DURING THE 2006 World Planners Congress in Vancouver, delegates raised an important question during a round-table talk on sustainable urbanization. They asked, if we have policies to recycle items as small as pop bottles and tin cans, why don’t we have strategies to reuse or recycle items as large as buildings and even whole parts of cities?
It is a vital question. It’s also a good starting point for this issue of Alternatives because discussion on sustainability has largely neglected the environmental implications of decisions to demolish old buildings. After all, up to a third of all landfill waste in Canada originates from construction and demolition.
We need to consider embodied energy. Every brick in a building required the burning of fossil fuel in its manufacture, and every piece of lumber was cut and transported using energy. As long as the building stands, that energy is there, serving a useful purpose. Trash a building and you trash its embodied energy too. Furthermore, we burn new fuel to replace the structure. It has been estimated that the embodied energy that is lost with the demolition of a typical small urban house is equivalent to the energy saved by recycling 1.34 million aluminium cans. Simply put, the total energy that is lost with the destruction of a building is immense.
As important as the environment is, built heritage has a value all its own. Since heritage structures are important links to the past, the loss of buildings affects the identity of place and people’s ability to understand their position in the unfolding of time. While the often irreplaceable quality of the built environment should necessitate its conservation, heritage structures frequently fall victim to conventional economic ways of thinking and short-sighted government policy. Unfortunately, heritage value is often quantified through purely economic terms with little consideration given to its aesthetic, social or environmental significance. Yet, when we try to justify heritage by quantifying its economic impact, we are starting down a slippery slope. (See this issue’s section on Measuring Progress to learn about this slippery slope.) Instead, we should turn the equation around. We should discuss economic considerations in terms of heritage and environmental values.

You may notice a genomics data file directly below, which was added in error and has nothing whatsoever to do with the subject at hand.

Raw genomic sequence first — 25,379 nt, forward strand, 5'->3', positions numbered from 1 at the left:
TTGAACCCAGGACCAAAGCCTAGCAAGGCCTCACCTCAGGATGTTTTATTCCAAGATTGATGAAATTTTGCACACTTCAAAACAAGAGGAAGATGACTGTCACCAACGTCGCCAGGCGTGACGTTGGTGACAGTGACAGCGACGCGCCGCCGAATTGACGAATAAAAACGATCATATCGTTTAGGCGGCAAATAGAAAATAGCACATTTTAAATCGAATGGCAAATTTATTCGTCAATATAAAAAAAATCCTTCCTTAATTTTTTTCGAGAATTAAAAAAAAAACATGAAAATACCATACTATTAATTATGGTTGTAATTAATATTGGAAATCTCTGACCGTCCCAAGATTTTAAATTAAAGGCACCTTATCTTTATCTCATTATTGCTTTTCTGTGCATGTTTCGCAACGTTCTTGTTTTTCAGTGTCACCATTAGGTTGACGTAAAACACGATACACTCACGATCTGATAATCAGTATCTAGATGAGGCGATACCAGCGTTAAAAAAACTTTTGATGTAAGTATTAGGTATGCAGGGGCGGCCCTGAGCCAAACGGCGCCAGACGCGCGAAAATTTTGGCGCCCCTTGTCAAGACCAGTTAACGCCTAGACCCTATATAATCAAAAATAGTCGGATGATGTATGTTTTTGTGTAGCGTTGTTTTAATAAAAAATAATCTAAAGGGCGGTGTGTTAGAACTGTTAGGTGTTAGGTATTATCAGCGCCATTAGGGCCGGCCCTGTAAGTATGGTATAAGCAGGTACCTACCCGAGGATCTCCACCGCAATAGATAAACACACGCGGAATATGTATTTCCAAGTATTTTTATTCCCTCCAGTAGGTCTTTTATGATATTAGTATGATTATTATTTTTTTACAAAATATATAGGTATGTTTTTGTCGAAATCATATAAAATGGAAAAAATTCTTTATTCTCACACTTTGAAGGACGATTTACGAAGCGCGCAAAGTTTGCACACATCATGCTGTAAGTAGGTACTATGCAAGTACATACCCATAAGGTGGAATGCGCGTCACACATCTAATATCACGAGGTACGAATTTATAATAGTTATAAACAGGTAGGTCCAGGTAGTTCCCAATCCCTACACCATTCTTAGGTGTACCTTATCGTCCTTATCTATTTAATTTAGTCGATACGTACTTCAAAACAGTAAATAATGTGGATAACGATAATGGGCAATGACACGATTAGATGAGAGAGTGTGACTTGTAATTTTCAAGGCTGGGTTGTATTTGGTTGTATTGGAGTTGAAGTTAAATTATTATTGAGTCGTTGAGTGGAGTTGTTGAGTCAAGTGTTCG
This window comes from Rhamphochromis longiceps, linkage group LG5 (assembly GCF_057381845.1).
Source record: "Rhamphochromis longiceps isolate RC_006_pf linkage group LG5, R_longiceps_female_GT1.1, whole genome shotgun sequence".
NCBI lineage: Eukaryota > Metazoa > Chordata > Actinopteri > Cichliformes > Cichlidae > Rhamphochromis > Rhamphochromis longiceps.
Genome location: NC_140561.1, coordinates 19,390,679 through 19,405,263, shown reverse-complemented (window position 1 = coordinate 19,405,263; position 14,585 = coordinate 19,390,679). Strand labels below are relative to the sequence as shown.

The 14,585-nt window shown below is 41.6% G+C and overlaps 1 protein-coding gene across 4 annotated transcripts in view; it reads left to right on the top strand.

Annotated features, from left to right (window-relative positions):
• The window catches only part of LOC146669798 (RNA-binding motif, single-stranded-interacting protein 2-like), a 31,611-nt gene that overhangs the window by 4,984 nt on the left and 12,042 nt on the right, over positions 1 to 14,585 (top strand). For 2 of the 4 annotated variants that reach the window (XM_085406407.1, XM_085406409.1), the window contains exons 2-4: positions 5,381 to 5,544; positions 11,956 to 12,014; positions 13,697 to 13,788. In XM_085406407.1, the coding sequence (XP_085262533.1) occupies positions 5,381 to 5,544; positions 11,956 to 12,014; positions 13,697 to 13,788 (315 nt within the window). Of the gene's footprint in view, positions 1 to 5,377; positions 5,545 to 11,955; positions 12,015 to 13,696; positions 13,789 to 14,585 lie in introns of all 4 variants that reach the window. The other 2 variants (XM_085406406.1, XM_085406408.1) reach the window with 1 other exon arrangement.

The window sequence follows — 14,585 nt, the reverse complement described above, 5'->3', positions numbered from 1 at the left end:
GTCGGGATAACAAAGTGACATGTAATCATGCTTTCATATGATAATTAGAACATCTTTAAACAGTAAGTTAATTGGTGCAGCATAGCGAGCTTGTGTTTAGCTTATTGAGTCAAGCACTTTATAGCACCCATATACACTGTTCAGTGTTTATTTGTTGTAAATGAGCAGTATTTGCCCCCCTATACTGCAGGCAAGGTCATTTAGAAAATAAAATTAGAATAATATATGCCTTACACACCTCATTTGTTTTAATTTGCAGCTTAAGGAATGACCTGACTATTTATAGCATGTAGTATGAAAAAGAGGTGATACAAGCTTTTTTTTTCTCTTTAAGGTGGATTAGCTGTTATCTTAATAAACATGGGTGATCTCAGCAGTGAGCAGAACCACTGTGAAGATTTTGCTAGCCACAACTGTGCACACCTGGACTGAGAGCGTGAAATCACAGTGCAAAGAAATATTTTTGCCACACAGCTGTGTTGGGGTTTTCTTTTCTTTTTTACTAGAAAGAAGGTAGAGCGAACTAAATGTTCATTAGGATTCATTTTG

The articles in this issue assume that our heritage has its own value and that conservation and adaptive reuse is sound public policy. Exploring topics ranging from the economic and environmental benefits of good heritage conservation policy to our suburbs as future heritage districts, the lineup in this issue is sure to stimulate discussion on an under-acknowledged component of the environmental sustainability debate.
Creating this issue was a joint effort between Alternatives and the Heritage Resources Centre at the University of Waterloo. We would like to acknowledge the support and encouragement we received for this venture from the Historic Places Program, a branch of Parks Canada.
Robert Shipley is a professor in the School of Planning at the University of Waterloo and the director of the Heritage Resources Centre. Jason Kovacs is a doctoral candidate in the School of Planning at the University of Waterloo and is currently research director of the Heritage Resources Centre.
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